Friday, May 30, 2008

O Winston Link

Great railroad pictures from O Winston Link.

Today in History.......

Photo: One of the worst, if not the worst, circus wreck ever was the one that occurred to the Walter L. Main Circus at Tyrone, Pa., on 30 May 1893. Fortunately for present day historians, the local photographer was on the scene to record the tragic event. Photo from the P. M. McClintock collection.

The Tyrone Wreck

The engineer of Walter L. Main's Circus train lost his grip on the locomotive when going down the mountain on the Tyrone & Clearfield Railroad Tuesday morning, May 30, 1893, about 5:30 o'clock, and there was a wild ride at flying speed, and then nineteen cars filled with people and animals from all parts of the world leaped from the tracks and were crushed to splinters. Five men were dead and a dozen more badly injured. Lions, tigers, leopards, elephants and beasts from African jungles and Indian plains bellowed, roared, screamed, and either lay helpless with shattered limbs or sprang forth to liberty. Forty-nine horses were killed, others wounded groaned piteously and suffering men cried for help. One lion, a tiger and a panther are still roaming about in the forests.......

For the rest of this story, about 1/3 down, goto.....


Top Notch Layout

It's been awhile since I visited Norm Beesky's blog. In my opinion, he is one of the premier O Gauge modelers of our time. Back in March, Norm posted a few videos showcasing his customized Weaver H10 and his newly purchased Lionel "Geeps" equipped with Lionel's new Legacy control system. The sound of the horn on the Geeps is awesome and I love the rail squeal at slow speeds.

Check out the videos:


Again, I have no idea what is going on with Bruce's posts but I retyped it. This is easier for one to read.....Lisa

Wednesday, May 28, 2008

Inside Train Cars

I thought I would do something different. I think looking on the "inside" of these old trains is just as fun. I found some pictures to share. These pictures are from a Canadian site so all these trains are from a Canadian company. Lunch counter car in war service train
[S.l.], Canada
ca. 1918
Photographer: unknown
Subject: Railroads -- Employees / World War, 1914-1918

Image No.: CN003971
CSTMC/CN Collection

Interior view of a Canadian Northern Railway parlour car
Montréal, Québec, Canada
Photographer: unknown
Subject: Railroads -- Passenger-cars / Canadian Northern Railway Company

Image No.: CN000375
CSTMC/CN Collection
Interior of a buffet car of The Ambassador, Central Vermont Railway.
[S.l.], Canada
Photographer: unknown

Subject: Central Vermont Railway Company / Ambassador (Train) / Railroads -- Passenger-cars
Image No.: CN005687

CSTMC/CN CollectionInterior of the library car
[S.l.], Canada
June 1945
Photographer: unknown
Subject: Libraries / Railroads -- Passenger-cars

Image No.: CN004327
CSTMC/CN Collection

Interior view of steel day coach #4923
[S.l.], Canada
Nov. 1943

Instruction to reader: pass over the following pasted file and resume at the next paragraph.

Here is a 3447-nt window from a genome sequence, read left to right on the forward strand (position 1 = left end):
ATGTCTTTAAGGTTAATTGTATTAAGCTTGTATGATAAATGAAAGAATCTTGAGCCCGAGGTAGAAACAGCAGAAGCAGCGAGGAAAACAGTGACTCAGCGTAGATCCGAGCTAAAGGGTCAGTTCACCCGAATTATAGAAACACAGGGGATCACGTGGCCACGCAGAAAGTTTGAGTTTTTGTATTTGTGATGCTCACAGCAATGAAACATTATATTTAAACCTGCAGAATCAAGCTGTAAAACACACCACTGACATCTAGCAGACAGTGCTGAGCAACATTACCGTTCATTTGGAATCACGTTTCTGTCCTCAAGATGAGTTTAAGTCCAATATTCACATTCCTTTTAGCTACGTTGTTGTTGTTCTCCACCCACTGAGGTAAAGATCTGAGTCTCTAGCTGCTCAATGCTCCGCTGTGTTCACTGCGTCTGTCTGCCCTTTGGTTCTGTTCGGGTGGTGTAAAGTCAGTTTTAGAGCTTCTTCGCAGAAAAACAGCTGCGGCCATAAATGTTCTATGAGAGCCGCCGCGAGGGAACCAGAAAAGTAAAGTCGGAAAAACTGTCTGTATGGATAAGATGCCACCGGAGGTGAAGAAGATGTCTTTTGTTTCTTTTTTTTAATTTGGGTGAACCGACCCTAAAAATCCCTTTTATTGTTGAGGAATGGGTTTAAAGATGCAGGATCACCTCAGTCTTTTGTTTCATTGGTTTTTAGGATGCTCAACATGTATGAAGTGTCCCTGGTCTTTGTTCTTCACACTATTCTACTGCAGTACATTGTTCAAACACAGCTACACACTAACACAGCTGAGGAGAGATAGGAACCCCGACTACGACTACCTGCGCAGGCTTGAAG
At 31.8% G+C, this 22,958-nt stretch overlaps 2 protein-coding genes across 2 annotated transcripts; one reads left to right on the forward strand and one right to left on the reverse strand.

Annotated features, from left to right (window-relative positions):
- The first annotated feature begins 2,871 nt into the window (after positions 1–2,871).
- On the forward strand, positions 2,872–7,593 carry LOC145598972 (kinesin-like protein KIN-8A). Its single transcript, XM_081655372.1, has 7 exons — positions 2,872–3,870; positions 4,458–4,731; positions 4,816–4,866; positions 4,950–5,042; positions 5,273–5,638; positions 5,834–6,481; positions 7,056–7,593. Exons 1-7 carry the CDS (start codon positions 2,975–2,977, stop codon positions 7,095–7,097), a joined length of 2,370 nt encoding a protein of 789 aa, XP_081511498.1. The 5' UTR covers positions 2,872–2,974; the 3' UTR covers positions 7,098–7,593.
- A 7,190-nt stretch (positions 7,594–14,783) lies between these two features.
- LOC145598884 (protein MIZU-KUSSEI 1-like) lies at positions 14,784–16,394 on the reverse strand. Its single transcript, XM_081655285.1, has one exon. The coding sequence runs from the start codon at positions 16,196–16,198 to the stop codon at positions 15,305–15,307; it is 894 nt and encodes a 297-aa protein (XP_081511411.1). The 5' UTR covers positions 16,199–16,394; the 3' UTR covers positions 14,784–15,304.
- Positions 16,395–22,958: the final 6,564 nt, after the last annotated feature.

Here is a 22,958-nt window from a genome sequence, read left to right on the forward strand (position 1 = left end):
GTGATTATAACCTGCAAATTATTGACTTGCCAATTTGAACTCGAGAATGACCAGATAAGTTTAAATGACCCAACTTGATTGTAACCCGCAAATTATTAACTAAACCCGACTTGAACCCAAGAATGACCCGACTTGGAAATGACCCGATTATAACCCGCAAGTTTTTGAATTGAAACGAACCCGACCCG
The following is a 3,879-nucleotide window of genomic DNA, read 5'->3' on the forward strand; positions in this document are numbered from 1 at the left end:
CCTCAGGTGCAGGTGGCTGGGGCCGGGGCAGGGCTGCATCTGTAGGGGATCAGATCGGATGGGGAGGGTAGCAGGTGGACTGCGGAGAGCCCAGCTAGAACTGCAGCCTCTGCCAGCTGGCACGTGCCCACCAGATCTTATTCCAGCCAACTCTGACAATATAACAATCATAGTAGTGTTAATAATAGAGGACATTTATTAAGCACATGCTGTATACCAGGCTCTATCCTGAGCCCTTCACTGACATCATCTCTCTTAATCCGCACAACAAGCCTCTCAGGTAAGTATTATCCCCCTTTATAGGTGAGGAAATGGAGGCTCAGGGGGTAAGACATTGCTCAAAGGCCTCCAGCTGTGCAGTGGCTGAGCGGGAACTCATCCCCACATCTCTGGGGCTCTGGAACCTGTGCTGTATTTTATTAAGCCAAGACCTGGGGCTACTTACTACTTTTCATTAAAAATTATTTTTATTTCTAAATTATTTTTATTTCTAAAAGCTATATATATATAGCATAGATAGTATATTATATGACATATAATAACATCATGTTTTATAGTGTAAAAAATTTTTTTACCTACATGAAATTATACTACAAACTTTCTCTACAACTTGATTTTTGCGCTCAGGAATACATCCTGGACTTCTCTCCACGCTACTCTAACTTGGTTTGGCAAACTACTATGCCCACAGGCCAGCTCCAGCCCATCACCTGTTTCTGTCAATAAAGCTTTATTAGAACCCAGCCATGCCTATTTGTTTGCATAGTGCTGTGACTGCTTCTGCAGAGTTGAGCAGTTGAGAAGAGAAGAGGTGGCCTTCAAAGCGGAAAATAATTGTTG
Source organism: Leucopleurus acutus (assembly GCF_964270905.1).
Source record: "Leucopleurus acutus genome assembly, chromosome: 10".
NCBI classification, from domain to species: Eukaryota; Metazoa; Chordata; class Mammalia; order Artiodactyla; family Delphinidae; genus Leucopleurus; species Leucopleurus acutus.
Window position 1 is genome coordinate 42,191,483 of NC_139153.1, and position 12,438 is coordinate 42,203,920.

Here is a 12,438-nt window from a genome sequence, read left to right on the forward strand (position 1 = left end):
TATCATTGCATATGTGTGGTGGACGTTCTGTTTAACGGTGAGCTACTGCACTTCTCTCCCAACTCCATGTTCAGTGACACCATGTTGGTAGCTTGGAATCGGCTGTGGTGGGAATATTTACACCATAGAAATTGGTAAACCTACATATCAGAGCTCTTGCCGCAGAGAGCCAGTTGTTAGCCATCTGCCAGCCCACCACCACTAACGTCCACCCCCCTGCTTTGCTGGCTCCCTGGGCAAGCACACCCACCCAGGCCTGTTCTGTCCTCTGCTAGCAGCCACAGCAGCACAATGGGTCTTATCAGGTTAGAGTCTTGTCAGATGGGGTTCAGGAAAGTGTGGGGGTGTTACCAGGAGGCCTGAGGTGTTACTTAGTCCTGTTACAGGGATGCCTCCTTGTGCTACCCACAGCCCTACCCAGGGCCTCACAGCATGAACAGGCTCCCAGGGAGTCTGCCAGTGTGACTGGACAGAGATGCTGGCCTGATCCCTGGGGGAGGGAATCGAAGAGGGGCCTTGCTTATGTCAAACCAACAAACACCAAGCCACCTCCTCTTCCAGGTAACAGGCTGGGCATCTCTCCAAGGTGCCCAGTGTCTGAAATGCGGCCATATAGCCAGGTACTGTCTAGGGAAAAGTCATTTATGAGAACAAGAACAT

Photographer: unknown
Subject: Railroads -- Passenger-cars
Image No.: CN004228
CSTMC/CN Collection

Hope you enjoyed!!

Monday, May 26, 2008

Garage Set Up

This is really important and if you can help, please do.

Our first garage workshop for the summer of 2008 will be on Saturday,
June 7
starting at 10:00 am till around 2:00 pm. Plan on working on the
5 Swan modules for wiring and other repairs needed.

Then the next one should be Saturday, June 14 same time and place.

Anyone willing to work on updating the modules should be here.

See ya.

Fox Run

For all of you that will be attending, here is the important information you need to know.

Set up time for Fox Run is 12:00 pm on Saturday, May 31st.
Show timeis 10:00 am till 4:00 pm on Sunday, June 1.

Hope you all have a fun time


Friday, May 23, 2008

Tornado in Colorado

Trains are derailed as a tornado passed through Windsor, Colo., Thursday, May 22, 2008 A second tornado touched down in the area near Johnstown, 8 miles southwest of Greeley, the National Weather Service reported. There were no immediate reports of injuries. All of northeastern Colorado was under a tornado watch through Thursday evening, the National Weather Service said.
7:25 a.m. ET, 5/23/08

This is the original website I retrieved the picture from.


Thursday, May 22, 2008

A Great Site..

Another great site from Mr. Corley. You must go here...

Now you have several options if you want to add this to your lay out.

You can print them out on your "normal" copy paper. This will give you that "flat" look but they can be destroyed very easy. A cheap way to save them, but they will be shiny or glossy, is to buy clear contact paper. Sometimes you can find this at a dollar store and place some of it over your trimmed work. Find a squeegie or something flat that you rub all the air bubbles out. Flip your piece over and do the same thing. Trim the contact paper leaving about 1/4" around the paper. It will look like the item was laminated but much cheaper.

If you choose to use "photo" paper, make sure you let the ink dry over night. These photos can still be stratched if not protected.


Philly NRHS

This is a good site to see what Philadelphia NRHS is doing on their website.

Take a look,

Wednesday, May 21, 2008

Gantlet Track